Volkswagen too is focusing on enhancing operations with 3-D printing. With desktop 3-D printers a mainstay for creating tooling, jigs and fixtures, larger machines are now bringing metal 3-D printing into end-use part production. The company has announced work on metal components with technologies from HP for mass production and Additive Industries for advanced tooling and spare parts.
A complete vehicle will probably not be manufactured by a 3D printer any time soon, but the number and size of parts from the 3D printer will increase significantly. Our goal is to integrate printed structural parts into the next generation of vehicles as quickly as possible. In the long term, we expect a continuous increase in unit numbers, part sizes and technical requirements – right up to soccer [ball]-size parts of over 100,000 units per year,” said Dr. Martin Goede, Volkswagen’s Head of Technology Planning and Development, upon the announcement of integrating HP Metal Jet technology into operations.
Bugatti, Chrysler, GM, Honda, Kia, Porsche, Toyota — the list goes on as traditional automotive OEMs embrace 3-D printing. Last year, Daimler announced a spare parts program to 3-D print plastic replacement parts for its Daimler Trucks North America business, as well as a metal 3-D printing program for its Mercedes-Benz Trucks operations. Audi, with long experience in 3-D printing, established a Competence Center for 3D Printing in November 2016 and has continued to invest in the technology, such as through a metal-focused partnership with EOS.
Additive manufacturing is also enabling entirely new approaches to automotive manufacture, with young companies introducing new vehicular concepts centering around the technology. A fully 3-D printed car emerged a few years ago as Local Motors’ Strati showcased the power of large-scale 3-D printing, for example, while the Divergent 3D Blade takes 3-D printing to the supercar.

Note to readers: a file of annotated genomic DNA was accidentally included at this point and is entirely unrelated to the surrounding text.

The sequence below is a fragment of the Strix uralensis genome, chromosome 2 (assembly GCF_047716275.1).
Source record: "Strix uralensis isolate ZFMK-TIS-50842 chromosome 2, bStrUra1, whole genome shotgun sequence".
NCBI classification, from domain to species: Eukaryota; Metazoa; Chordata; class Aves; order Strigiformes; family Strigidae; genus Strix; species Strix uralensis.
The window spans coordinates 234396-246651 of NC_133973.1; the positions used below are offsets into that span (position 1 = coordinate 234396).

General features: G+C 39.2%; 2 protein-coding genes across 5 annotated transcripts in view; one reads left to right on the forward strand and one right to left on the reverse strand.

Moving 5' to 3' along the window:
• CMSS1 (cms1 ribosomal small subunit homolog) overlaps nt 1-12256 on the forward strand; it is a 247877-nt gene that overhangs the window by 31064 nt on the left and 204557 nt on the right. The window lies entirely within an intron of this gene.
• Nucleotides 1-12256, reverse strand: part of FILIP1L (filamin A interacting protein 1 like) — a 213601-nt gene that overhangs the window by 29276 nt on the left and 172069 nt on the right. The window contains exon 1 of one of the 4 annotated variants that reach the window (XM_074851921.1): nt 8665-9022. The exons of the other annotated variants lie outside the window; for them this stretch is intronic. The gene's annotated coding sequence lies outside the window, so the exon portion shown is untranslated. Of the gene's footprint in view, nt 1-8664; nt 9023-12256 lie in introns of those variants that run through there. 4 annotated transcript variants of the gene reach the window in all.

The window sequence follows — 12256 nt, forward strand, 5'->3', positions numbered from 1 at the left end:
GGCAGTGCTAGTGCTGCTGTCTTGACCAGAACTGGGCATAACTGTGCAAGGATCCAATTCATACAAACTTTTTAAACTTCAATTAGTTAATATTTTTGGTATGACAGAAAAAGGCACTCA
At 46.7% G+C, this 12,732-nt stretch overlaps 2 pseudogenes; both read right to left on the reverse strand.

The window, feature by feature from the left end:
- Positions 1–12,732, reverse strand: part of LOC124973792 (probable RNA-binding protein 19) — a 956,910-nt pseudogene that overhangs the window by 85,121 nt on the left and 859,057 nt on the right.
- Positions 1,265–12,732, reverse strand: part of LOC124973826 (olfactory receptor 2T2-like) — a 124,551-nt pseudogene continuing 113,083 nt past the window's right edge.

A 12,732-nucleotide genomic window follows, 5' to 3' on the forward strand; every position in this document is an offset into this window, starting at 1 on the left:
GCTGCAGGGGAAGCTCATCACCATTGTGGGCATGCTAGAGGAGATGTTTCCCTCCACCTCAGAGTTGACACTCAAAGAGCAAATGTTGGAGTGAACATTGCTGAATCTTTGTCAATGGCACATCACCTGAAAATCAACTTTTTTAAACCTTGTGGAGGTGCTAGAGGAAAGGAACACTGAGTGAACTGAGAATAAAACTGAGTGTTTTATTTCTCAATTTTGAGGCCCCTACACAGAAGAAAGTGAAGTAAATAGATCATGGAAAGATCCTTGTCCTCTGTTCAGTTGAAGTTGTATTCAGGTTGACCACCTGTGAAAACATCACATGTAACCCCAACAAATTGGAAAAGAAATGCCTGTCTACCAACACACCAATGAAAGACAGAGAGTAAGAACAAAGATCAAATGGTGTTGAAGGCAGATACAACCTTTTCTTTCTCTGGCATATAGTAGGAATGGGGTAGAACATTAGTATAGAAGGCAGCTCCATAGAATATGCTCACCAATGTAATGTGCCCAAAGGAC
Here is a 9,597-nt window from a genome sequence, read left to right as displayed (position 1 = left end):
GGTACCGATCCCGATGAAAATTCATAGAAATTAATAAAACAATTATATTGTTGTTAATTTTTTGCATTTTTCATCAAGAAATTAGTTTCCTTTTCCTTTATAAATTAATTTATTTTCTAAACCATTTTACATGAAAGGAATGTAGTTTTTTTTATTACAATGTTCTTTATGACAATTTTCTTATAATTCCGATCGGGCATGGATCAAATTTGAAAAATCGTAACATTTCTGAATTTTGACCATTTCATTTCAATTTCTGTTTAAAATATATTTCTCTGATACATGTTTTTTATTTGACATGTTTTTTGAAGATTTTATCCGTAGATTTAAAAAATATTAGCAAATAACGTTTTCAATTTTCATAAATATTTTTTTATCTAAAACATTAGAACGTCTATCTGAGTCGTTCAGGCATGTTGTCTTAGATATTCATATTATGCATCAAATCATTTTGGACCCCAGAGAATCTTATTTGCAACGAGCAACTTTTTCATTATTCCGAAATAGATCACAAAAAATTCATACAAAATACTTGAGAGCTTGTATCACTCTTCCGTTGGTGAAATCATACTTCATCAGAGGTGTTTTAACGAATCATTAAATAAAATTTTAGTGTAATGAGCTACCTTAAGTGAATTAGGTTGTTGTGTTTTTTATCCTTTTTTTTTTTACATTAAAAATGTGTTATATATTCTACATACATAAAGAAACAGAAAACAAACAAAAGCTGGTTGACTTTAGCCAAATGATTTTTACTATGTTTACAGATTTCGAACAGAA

Racing companies have also been speeding ahead with their use of 3-D printing, with the likes of McLaren and Team Penske adopting the technology. Parts like steering wheels fitted exactly to a specific driver’s hands and grip and helmet attachments for cameras are making the driving experience more streamlined and personalized, while prototypes for new designs to zip to the finish line remain a major use in Formula One and NASCAR. In racing more than any other area of automotive, specifics are likely to remain under wraps as the competitive advantages enabled by unique designs come down to the millisecond as every extra ounce of weight or aerodynamic drag matters.
3-D printing will continue to become ever more enmeshed in automotive applications. Engineers and line workers are coming to trust and depend on additive manufacturing more every day. With millions of parts already 3-D printed and in use, the automotive industry is set to continue to pick up the pace of adoption. The road ahead is clear for more automotive 3-D printing as the technology is both competitive advantage and, increasingly, necessary for keeping up with the competition.